WASHINGTON — The COVID-19 pandemic is not slowing down the Army’s plans to field an enduring indirect fires protection capability, according to Lt. Col. Juan Santiago, the service’s program development manager for the effort.

The Army has had to take a few steps back over recent years to reconsider its ways forward to develop an enduring capability to defend against rockets, artillery and mortars as well as cruise missiles and unmanned aircraft systems.

As the service re-examined its path, Congress mandated that it buy an interim capability aimed directly at protecting the force from a growing cruise missile threat, but the Army has stressed that the system it will use — Rafael’s Iron Dome — won’t cover all the bases needed for a lasting capability.

Earlier this year, the Army sent a report to Congress outlining its plans to get after the enduring capability, partly by hosting a shoot-off with vendors that bring launcher and interceptor capabilities next year.

The Army issued a request for information to industry at the beginning of March with plans to conduct an industry day.

But with the COVID-19 pandemic raging in the United States and limiting travel and social contact, the IFPC program office had to get creative in order to keep the program moving forward.

The office was able to host one-on-one meetings with interested vendors as part of an industry day this month and is planning to answer industry questions, which have been submitted virtually, Santiago told Defense News in an April 9 interview.

To stay on track with the program, the office couldn’t afford to delay industry engagements in order to keep the ball moving, Santiago explained.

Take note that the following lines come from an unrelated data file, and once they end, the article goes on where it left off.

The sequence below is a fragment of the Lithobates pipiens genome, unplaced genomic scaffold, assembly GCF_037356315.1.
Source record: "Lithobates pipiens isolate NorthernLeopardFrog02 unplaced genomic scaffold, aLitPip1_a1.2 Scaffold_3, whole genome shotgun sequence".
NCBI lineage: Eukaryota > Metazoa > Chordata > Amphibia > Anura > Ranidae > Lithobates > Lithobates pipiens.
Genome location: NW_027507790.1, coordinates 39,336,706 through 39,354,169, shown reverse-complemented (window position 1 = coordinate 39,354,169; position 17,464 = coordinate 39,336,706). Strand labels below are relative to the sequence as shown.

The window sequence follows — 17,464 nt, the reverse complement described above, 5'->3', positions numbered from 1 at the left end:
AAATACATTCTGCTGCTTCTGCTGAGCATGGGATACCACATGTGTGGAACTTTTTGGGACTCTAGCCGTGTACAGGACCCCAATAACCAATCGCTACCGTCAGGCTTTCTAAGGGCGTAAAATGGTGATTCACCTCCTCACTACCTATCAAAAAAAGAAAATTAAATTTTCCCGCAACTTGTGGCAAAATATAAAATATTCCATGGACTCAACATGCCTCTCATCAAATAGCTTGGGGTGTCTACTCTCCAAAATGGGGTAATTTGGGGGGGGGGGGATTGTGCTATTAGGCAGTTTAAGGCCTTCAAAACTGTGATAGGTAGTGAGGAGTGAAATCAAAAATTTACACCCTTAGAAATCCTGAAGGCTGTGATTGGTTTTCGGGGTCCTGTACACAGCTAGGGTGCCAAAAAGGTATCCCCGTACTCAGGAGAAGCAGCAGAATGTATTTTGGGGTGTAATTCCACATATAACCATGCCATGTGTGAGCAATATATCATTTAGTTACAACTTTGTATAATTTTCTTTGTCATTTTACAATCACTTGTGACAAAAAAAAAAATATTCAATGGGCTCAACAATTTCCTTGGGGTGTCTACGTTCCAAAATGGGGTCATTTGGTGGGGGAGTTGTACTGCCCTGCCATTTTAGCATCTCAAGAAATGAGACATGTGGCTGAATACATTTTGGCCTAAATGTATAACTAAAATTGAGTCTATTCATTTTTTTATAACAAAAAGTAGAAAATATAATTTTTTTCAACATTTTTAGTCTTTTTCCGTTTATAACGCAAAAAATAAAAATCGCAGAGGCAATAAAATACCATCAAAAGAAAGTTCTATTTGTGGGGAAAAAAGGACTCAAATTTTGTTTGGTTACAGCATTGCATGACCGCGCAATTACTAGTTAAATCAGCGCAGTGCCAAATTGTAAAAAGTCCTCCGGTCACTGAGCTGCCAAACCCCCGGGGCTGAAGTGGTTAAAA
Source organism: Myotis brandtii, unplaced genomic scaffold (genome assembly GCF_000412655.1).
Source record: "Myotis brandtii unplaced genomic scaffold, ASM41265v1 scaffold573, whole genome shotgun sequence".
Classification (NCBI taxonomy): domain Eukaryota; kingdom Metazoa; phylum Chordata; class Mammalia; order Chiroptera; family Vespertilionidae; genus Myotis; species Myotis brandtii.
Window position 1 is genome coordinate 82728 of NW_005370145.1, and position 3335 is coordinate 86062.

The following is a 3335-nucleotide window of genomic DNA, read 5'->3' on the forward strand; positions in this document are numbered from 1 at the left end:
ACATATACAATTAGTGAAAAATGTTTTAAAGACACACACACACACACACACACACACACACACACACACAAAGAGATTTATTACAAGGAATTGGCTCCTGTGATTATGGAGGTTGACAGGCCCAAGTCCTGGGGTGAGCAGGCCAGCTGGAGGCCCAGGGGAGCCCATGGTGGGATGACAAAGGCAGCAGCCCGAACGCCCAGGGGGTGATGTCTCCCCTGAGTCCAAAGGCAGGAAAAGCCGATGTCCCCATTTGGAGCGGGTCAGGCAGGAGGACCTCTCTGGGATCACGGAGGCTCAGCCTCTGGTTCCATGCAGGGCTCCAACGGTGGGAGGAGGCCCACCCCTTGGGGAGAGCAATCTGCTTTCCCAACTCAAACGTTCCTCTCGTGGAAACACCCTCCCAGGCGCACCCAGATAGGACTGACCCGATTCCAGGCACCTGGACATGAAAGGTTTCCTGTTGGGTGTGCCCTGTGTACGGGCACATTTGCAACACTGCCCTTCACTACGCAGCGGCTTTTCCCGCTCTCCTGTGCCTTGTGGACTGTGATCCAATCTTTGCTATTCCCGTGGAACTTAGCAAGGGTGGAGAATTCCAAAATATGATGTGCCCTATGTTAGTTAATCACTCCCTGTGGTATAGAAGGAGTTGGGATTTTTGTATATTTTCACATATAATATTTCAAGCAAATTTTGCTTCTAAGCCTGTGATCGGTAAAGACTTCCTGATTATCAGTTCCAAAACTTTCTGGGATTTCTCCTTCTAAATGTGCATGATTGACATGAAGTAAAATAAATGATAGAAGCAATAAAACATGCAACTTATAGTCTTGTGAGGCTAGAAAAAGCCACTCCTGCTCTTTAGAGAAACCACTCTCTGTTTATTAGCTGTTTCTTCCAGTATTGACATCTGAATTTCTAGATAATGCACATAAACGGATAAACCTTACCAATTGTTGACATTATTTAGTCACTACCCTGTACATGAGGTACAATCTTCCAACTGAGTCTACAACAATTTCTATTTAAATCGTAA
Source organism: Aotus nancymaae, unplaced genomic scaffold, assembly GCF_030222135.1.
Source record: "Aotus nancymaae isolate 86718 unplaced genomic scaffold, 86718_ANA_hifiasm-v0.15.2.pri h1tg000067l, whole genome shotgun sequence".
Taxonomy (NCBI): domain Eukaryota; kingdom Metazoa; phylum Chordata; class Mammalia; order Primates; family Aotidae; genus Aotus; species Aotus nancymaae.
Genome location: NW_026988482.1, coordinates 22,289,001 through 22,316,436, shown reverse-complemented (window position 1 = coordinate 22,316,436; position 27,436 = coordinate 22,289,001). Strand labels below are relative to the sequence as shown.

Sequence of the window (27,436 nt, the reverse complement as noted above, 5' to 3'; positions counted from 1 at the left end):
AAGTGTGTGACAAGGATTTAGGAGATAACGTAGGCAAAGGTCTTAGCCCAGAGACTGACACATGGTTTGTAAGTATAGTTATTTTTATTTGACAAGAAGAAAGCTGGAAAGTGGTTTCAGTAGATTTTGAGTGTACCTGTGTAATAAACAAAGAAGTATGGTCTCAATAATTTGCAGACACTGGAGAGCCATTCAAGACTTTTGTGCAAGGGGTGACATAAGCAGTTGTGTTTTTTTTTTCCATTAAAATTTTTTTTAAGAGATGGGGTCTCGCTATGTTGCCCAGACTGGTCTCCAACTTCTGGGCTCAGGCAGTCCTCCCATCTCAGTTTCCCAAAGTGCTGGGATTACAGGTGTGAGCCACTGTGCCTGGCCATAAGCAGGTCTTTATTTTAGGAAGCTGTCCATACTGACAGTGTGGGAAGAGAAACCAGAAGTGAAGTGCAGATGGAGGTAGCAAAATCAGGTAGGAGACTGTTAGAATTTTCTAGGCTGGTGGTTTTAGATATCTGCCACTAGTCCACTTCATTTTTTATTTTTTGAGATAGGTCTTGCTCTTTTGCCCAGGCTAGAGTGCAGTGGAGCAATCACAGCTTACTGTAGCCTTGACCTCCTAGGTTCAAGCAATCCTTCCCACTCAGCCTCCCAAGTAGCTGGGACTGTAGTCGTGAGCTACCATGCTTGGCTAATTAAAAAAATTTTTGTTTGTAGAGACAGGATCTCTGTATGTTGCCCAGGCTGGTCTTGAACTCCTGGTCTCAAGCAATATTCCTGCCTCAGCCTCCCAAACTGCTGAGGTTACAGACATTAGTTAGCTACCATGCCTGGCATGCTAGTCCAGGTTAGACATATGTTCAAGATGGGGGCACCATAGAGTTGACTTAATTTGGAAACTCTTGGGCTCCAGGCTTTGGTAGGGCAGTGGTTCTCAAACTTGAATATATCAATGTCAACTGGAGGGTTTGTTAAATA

The next big step for industry is to submit white papers to the Army toward the end of April, Santiago said.

The Army will review the papers over the course of a month and will notify industry by the end of May whether or not they will be invited to proceed into an agreement with the service to move forward, he said.

Those selected will move into a modeling and simulation phase that will also include some hardware-in-the-loop activities where capabilities are demonstrated in a simulated environment to determine if they are ready to go out on the range for the live shoot-off next year in the 3rd quarter of fiscal 2021 at White Sands Missile Range, New Mexico. Santiago said he could not disclose the number of agreements that might be awarded.

The Army will invite vendors to submit final proposals following the shoot-off, Santiago said, but even if a vendor isn’t ready for that phase, it can still submit a final proposal that draws upon performance in a simulated environment and includes a plan to get to a live-fire capability within the desired timeline.

The government will evaluate final proposals and choose one vendor to provide the launcher and interceptor solution in the fourth quarter of FY21, Santiago said.

Initial capabilities are expected to be fielded by FY23.

Jen Judson is an award-winning journalist covering land warfare for Defense News. She has also worked for Politico and Inside Defense. She holds a Master of Science degree in journalism from Boston University and a Bachelor of Arts degree from Kenyon College.

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